Rex accepted that, and realized he really had a friend in this time.

Merlin had been able to get Rex the computer access he needed to be able to perform his research. The technology of the day had also allowed him to design the circuitry that would be needed for the transporter in one tenth the time than in his day. Rex would be able to modify an existing transporter by replacing only one of the circuit boards. When he had this circuit board built and held it in his hands he tried to hide the fear he felt. The last time he had created something had cost him three thousand years because of an oversight. If he made a similar oversight, who knew what might happen.

When he and Merlin walked silently to the deserted transporter room, he tried to push the thoughts of possible failure from his mind. He would be home soon, back in his own lab, only moments after the first transportation had taken place. He pulled the appropriate panel and replaced it with his own. Then he walked behind the control console and entered the coordinates.

It was not until Merlin pulled out a stunner and pointed it at Rex that he had any doubt. ``What are you doing?'' Rex asked.

The transporter room door slid open and another man walked inside. Rex held back a scream as he saw that the man looked exactly like him.

``Greetings Dr. Wilson,'' the man said in his voice. ``My name is Isaac, although that really isn't important. I'm going to take your place on this transportation. We can't risk changing the current time-line now can we?''

``What are you talking about?'' Rex asked. He turned to Merlin. ``Why are you doing this?''

Merlin would not meet Rex's eyes, but Isaac answered for him. ``I'm afraid that you've become a pawn in a little game by our government. Thanks for the modified transporter design. It will come in handy in ironing out mistakes of the past to guarantee the superiority of the human race.

``You see,'' the man continued, ``the main reason you were brought to the moon, is because there is a resistance movement causing problems on Earth. A movement opposed to modern day genetic engineering, and it is growing stronger and stronger every day. The government can't seem to penetrate them successfully. But we know where they have been located in the past. We're going to use this machine of yours to stop them dead in their tracks before they become too powerful.''

``Then why not just kill me. Why go back in my place?'' Rex asked.

``Insurance Doctor, that is why. Great strides were going to be made in genetic research at the same time of your transporter research. When your experiment took place money was shifted away from genetic research and it affected it drastically. If I return with a full transported specification, that will not happen, and the genetic gains will take place hundred of years ahead of time. The current resistance will not have happened, because change will come too swiftly.''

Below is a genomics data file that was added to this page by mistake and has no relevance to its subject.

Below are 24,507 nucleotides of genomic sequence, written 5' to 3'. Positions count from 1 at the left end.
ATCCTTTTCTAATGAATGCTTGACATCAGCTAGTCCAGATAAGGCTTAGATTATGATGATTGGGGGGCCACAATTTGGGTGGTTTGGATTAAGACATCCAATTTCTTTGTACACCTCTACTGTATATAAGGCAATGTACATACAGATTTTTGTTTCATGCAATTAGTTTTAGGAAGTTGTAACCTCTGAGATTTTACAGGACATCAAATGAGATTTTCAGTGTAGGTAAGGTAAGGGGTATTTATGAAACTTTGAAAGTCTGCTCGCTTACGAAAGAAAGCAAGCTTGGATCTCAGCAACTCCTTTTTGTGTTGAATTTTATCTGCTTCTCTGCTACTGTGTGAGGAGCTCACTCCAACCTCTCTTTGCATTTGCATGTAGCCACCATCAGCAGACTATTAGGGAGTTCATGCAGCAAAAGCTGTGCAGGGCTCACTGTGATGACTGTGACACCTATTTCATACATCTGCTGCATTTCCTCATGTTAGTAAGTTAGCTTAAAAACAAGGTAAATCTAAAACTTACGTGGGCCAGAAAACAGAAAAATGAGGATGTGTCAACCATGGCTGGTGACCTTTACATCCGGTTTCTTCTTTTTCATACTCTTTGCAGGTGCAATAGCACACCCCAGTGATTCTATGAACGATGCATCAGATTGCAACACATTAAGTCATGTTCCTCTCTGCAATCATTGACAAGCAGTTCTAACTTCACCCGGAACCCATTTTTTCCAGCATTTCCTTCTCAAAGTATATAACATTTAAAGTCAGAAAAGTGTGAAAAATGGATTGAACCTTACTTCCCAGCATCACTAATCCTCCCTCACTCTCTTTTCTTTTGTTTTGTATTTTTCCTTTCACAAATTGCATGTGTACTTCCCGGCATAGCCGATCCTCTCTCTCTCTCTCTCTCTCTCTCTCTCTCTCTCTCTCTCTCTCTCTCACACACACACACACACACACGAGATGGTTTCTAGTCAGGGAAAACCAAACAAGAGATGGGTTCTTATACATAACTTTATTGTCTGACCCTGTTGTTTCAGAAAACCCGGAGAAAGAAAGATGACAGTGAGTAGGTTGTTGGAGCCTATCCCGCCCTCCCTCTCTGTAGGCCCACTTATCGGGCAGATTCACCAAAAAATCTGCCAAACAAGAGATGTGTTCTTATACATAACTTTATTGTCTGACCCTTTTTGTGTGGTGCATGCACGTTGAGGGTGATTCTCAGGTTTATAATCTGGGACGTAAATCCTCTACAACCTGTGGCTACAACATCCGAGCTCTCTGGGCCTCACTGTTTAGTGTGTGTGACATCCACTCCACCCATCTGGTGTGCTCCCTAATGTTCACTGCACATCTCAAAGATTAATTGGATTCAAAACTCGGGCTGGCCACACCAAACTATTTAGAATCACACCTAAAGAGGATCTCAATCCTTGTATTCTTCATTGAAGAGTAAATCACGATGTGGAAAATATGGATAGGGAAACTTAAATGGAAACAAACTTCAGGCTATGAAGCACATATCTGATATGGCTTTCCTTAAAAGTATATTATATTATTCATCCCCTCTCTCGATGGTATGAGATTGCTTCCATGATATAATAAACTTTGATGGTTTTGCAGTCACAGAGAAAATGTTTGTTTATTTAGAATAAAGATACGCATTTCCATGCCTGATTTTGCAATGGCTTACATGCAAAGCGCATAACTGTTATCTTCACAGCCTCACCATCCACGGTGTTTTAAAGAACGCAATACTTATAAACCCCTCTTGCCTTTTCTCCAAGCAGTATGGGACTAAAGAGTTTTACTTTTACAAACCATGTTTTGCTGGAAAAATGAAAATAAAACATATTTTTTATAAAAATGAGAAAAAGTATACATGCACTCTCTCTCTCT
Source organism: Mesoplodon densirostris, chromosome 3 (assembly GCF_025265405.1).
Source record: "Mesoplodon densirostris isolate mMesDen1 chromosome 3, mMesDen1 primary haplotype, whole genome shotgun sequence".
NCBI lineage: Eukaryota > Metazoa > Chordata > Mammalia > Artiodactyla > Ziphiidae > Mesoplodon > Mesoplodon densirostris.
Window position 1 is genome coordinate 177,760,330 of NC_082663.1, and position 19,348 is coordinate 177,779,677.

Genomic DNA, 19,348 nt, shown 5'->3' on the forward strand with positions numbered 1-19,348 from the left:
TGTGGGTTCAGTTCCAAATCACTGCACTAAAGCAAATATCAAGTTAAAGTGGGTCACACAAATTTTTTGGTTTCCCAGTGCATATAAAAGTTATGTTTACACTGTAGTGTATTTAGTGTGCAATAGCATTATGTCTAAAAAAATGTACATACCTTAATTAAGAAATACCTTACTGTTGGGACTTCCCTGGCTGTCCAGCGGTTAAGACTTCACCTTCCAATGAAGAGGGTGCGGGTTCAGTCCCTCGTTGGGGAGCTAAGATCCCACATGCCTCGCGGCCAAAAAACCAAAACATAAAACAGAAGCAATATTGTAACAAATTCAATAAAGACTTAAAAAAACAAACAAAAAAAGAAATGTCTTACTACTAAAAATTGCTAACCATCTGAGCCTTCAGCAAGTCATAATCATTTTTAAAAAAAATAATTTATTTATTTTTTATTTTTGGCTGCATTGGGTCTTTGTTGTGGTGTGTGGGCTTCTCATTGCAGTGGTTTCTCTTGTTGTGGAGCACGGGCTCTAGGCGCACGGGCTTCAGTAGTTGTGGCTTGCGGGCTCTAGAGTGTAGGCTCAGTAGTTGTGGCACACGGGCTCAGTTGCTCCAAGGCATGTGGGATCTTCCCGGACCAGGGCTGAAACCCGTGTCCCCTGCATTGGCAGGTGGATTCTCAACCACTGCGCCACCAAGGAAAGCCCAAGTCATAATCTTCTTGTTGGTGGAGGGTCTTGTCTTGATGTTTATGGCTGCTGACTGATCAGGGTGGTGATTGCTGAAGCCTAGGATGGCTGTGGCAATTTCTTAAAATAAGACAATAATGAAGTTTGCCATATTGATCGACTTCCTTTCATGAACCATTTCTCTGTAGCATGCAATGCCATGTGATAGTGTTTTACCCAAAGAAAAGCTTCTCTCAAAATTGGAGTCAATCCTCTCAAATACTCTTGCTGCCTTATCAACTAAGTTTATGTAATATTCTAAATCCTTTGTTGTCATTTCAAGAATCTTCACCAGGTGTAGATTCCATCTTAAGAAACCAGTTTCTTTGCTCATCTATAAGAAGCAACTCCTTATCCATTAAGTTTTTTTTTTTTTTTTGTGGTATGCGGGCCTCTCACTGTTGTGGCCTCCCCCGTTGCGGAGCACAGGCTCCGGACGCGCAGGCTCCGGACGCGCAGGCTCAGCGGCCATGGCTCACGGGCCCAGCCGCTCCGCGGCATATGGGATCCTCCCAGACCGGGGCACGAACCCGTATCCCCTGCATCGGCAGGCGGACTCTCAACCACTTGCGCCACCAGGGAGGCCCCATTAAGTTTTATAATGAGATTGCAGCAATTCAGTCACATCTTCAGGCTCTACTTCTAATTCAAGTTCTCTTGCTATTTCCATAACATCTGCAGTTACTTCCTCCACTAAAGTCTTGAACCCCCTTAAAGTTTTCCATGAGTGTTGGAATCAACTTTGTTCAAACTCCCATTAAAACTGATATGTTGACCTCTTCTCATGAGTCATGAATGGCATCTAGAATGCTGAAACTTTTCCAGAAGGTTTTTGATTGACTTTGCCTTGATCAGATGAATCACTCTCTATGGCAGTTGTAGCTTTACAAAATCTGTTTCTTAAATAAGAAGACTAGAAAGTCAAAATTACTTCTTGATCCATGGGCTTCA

``What makes you so sure of this?''

``We've had hundred of researchers speculating on what would happen if events unfolded in this way. We have computer simulated results.''

``And what happens to me?'' asked Rex.

``I'm afraid after I have returned, you will be genetically altered and placed in an insane asylum, where you can do no harm.''

``Why not kill me?'' Rex asked.

``Come now, we're not barbarians. Stun him,'' Isaac commanded Merlin, but Isaac stood between Rex and himself. The stunner moved slightly and hit Isaac in the back of the head.

Rex had no idea what was going on anymore. Before he could say anything, Merlin wiped his face clean, and exposed his white skin. ``I am with the resistance, Rex. You must go back to the past, and you must do what you have to do.'' They embraced and it was difficult for him to let go. ``You must go,'' Merlin finally said.

Rex stood on the pad, praying it would work as Merlin powered up the controls. There was a glow of shimmering light, and the next thing he knew he was back in his lab. He also thought of Merlin's words: You must go, and do what you have to do.

He knew what the answer was. Genetic engineering was possible due to transporter technology. To make a genetic change to an individual, when the transporter had transferred a person's matter to energy, the DNA pattern was also stored so that the energy could be changed back to its original configuration. If the DNA pattern was substituted with another compatible DNA pattern, a permanent change could be made when the person's energy was translated back to matter. Without transporter technology, genetic engineering would never advance to the level he had witnessed.

He stepped off the transporter pad into the laboratory of his time. It felt good to be back home, but those feelings could wait. He walked up to the molecular transporter console and ripped out one of the circuit pads. He threw it down onto the floor and smashed it into a million pieces. As he was destroying his life long work he made the realization that sometimes it was better to fail.

Copyright 1997 by Myke Anthony